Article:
Thursday, July 29, 2010

Rationalist cartoon: A little bit of toast

"I know our brains see patterns where there are none, but you must admit that looks like Richard Dawkins."

Here's a cartoon from the new issue of Prospect magazine. Is there a point being made here? Probably not. It's just a silly joke. I am not a religious person and agree that images of deities on toast etc are nonsense. But if it looked like the face of someone you know, it would still be a bit weird, wouldn't it?

Royston's portfolio website

Monday, July 26, 2010

Not Yet Sold: Sherlock Holmes cartoon

"I remember when you used to look for answers using your astute powers of deduction."

As there's a new Sherlock Holmes on our TV screens here in the UK, and he's a contemporary, all-texting, all-Googling kind of guy, I thought I'd dig out this cartoon from last year, for my occasional series on rejected cartoons.

I now realise that instead of being a one-off, joke cartoon, the idea of a Googling Holmes was really best suited to a three-part BBC TV mini-series. Missed a trick, there. I do hope that as it has a contemporary setting they will at some point work in the tried-and-tested line of dialogue "No shit, Sherlock?"

Click the link for more Not Yet Sold cartoons.

Thursday, July 22, 2010

Medieval cartoon: Not exactly topical

"When did we permit the Jester to start doing impressions?"

Here's a cartoon from the current issue of Private Eye which shows that they don't just use topical cartoons. More medieval humour, that's what we need.

Exaggeration is the key to this joke, and I went to great trouble to make sure that the mimicking Jester is an exact copy of the King, right down to the throne and the way he's sitting.

Royston's portfolio website

Wednesday, July 14, 2010

Seagulls cartoon: (I hate seagulls)

There, I've said it. I don't understand why birds such as ravens and crows are depicted in films as the personification of evil when clearly it should be seagulls.

Holding this view is a little unfortunate though, as I live in a seaside town. (Although, it should be pointed out that I did not hold this view before I moved to the seaside town.)

Part of the problem is that I work in a converted attic so I am mere feet away from the noisy blighters. Having a nest on the roof doesn't help. The chicks' cries are almost as annoying and twice as persistent.

Anyway, when a local paper asked for a cartoon to go with a story about seagulls terrorising residents, attacking them as they leave their homes and so on, I could relate.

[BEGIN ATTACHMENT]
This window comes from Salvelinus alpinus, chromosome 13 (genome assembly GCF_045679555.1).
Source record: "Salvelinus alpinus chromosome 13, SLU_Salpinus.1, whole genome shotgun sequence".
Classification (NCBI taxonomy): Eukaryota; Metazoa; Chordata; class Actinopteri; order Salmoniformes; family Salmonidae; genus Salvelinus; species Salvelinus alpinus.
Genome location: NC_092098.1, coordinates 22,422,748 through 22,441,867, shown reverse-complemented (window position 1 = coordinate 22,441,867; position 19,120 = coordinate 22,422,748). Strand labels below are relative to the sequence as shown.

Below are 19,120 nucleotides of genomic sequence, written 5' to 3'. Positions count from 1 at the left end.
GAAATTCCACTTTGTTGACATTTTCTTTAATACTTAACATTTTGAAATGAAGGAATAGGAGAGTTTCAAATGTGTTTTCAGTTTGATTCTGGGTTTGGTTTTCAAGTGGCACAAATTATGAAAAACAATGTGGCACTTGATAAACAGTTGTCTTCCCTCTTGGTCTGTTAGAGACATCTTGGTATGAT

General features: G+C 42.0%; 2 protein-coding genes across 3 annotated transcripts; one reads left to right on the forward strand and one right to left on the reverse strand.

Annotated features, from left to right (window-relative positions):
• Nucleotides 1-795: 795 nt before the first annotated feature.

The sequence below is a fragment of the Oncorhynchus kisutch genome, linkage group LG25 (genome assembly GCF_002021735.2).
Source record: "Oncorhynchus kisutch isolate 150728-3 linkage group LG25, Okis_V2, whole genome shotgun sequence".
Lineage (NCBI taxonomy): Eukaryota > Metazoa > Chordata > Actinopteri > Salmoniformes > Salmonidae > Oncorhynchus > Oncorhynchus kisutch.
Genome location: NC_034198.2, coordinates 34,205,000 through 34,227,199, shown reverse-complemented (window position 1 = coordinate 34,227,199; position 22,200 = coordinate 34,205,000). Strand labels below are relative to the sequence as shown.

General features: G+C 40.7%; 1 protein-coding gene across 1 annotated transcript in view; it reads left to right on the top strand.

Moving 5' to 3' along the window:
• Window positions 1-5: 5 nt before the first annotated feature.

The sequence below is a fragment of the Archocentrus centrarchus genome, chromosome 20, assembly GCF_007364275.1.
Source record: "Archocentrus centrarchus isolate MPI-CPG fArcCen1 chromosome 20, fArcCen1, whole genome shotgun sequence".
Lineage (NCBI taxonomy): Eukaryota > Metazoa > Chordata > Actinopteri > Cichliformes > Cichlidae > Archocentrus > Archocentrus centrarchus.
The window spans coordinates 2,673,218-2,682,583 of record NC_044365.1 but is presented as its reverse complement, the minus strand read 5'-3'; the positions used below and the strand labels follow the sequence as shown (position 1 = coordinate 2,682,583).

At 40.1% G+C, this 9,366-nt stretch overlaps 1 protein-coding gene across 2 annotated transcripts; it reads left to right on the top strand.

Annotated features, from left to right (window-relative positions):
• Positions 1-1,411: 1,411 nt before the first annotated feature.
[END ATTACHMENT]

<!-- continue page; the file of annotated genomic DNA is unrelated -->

Here's more moaning about seagulls, but with a rather nice photo.

Royston's portfolio website

Thursday, July 8, 2010

Fortune teller cartoon: Size matters

"You are going on a short journey ..."

This is the original version of a cartoon which appears in this week's Private Eye. The magazine was concerned that the shopping list on the man's hand might not be readable when printed, so I drew a "close-up", single-column version.

It's important to bear in mind print size, particularly when the drawing contains a key detail, as this one does. In most magazines these days cartoons are usually printed quite small. The new drawing works fine but I still prefer the original, and as it looks OK online I've used that one here. Plus, of course, on the internet there's always click to enlarge.

Royston's portfolio website

Monday, July 5, 2010

Social cartoons: The way we live now


"This is one of the pitfalls of shopping online ..."

When I tell people I draw cartoons they usually think primarily in terms of "topical", asking if I watch the news all the time to keep up with what's going on.

Of course, topical cartoons are part of what I do, but mostly they're not "this week's news" topical, they're more about reflecting the way we live now. And often it's the little things in life that I make jokes about.

This cartoon, from the current issue of The Spectator, is a case in point. Many people who do online shopping will recognise the scenario, even if it is a slight exaggeration.

Here are some more examples of this type of cartoon. They don't shout as loudly as newsy or political cartoons because they're not about the "big" issues, but they play a part in comment on society, I think. And, importantly, they usually have a longer shelf-life.
"I like to wear loud ties at work to project my true personality."

The fountain of youth

See more cartoons at my portfolio website

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